38. Act XII, Laws of Virginia, December 1662 (Hening, Statutes at Large, 2: 170).[back]

39. Celia, a Slave is a narrative account of such a criminal trial, where a slave woman was tried for the murder of her owner, found guilty, and sentenced to be hanged. Robert Newsom, age sixty, had purchased Celia, age fourteen, to be his live-in mistress. Five years later, she asked him to discontinue sexual relations with her until after the birth of their second child. He refused and she killed him by beating him with a piece of wood and burned his body in her fireplace. She could not testify on her own behalf because that would have meant permitting a black person to bring evidence against a white person. Melton A. McLaurin, Celia, a Slave (Athens: University of Georgia Press, 1991; KF223.C43 M34 1991).[back]

40. Catterall, 1:77.[back]

41. Act XVI, Laws of Virginia, April 1691 ( Hening's Statutes at Large, 3: 87). This section of the law with its amendments remained in force until the U.S. Supreme Court ruled the law unconstitutional in Loving v. Virginia, 388 U.S. 1 (1967).[back]

42. Laws of Maryland, chap. XIII (May 1717), 140.[back]

43. Karen B. Morello, The Invisible Bar: The Woman Lawyer in America 1638 to the Present (New York: Random House, 1986; KF299 .W6 M67 1986), 8.[back]

44. See note 39.[back]

45. Life estate is an estate whose duration is limited to the life of the party holding it, or to that of some other person. Life interest is a claim or interest in real or personal property, not amounting to ownership, and limited by a term of life, either the lifetime of the person in whom the right is vested or that of another (Black's Law Dictionary, 5th ed., 1979, 833).[back]

46. The Fugitive Slave Act of 1850 required citizens to assist in the return of escaped slaves to their owners (chap. LX, 9 Stat. 462 [1850]).[back]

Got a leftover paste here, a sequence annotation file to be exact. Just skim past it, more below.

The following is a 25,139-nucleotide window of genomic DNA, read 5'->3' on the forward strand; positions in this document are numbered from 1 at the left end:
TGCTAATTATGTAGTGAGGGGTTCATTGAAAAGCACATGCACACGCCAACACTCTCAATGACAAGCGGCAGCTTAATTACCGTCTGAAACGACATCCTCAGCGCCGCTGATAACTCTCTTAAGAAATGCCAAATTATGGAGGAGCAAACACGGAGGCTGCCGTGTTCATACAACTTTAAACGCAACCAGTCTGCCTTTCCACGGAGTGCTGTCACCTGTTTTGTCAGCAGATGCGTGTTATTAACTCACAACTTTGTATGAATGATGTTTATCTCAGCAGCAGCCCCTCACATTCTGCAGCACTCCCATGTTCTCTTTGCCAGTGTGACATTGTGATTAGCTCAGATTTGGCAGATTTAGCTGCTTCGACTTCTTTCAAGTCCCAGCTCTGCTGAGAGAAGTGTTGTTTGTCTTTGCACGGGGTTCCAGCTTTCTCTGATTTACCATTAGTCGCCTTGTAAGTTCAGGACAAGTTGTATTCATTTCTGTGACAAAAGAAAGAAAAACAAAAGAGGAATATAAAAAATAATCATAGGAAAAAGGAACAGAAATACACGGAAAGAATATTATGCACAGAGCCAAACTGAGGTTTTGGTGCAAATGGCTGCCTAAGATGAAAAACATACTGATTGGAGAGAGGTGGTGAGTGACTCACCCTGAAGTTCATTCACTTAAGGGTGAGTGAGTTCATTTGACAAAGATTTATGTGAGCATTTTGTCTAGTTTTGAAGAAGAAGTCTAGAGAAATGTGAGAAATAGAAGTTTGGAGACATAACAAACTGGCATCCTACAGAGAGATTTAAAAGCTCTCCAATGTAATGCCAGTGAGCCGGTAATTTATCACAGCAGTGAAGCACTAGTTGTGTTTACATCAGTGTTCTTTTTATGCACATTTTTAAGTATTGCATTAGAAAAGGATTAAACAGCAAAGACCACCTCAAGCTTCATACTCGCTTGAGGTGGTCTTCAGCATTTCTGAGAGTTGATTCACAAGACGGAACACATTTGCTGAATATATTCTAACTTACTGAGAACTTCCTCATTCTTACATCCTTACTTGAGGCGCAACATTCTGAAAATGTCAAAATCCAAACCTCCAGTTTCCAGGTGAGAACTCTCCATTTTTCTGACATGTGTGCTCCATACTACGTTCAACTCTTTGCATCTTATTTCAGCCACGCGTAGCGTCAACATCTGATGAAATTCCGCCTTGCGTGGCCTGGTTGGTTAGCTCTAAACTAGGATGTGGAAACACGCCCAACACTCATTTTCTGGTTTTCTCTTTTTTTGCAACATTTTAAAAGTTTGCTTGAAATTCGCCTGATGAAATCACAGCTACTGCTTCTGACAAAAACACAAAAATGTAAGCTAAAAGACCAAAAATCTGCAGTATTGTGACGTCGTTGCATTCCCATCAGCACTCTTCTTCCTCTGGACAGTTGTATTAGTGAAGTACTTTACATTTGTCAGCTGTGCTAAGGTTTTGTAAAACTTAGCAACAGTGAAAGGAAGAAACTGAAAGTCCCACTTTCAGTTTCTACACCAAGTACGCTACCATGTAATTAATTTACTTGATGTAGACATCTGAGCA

47. Debra Newman Ham, ed., The African American Odyssey (Washington: Library of Congress, 1998; Z1361.N39 L47 1993), 54, 50.[back]

48. Morello, 1.[back]

49. J. Clay Smith, ed., Rebels in Law: Voices in History of Black Women Lawyers (Ann Arbor: University of Michigan Press, 1998; KF299.A35 R43 1998), 2.[back]

50. Bradwell v. Illinois, 84 U. S. (16 Wall.) 130 (1873).[back]

51. United States Constitution, Amendment XIV, §1.[back]

52. Bradwell v. Illinois, 84 U.S. (16 Wall.) 130, 141 (1873).[back]

53. In re Lockwood, 154 U.S. 116, 117 (1893).[back]

54. Morello, 12.[back]

55. Smith, ed., Rebels in Law, 9.[back]

56. Lelia J. Robinson, L.L.B., “Women Lawyers in the United States,” The Green Bag, 2(1890):10.[back]

57. Hishon v. King & Spalding, 104 S.Ct. 2229 (1984). Elizabeth Anderson Hishon filed a Title VII sex-based discrimination suit against King & Spalding, her law firm, when she did not receive a partnership offer. The U.S. Supreme Court reversed and remanded the decision that denied her claim under Title VII.[back]

58. General Laws, Memorials, and Resolutions of the Territory of Wyoming, c. 31 (1869), 371.[back]

59. Congressional Record, 62nd Congress, 2nd Session (1912). App. 193.[back]

60. New Jersey Constitution of 1776, in William F. Swindler, ed., Sources and Documents of United States Constitutions, 10 vols. (Dobbs Ferry, N.Y.: Oceana Publications, 1973-79; KF4530.S94), 6:450.[back]

61. New Jersey Constitution of 1844, ibid., 454.[back]

62. Anthony v. United States, 24 F. Cases 829 (1873).[back]

63. Minor v. Happersett, 88 U.S. ( 21 Wall.) 162, 178 (1874).[back]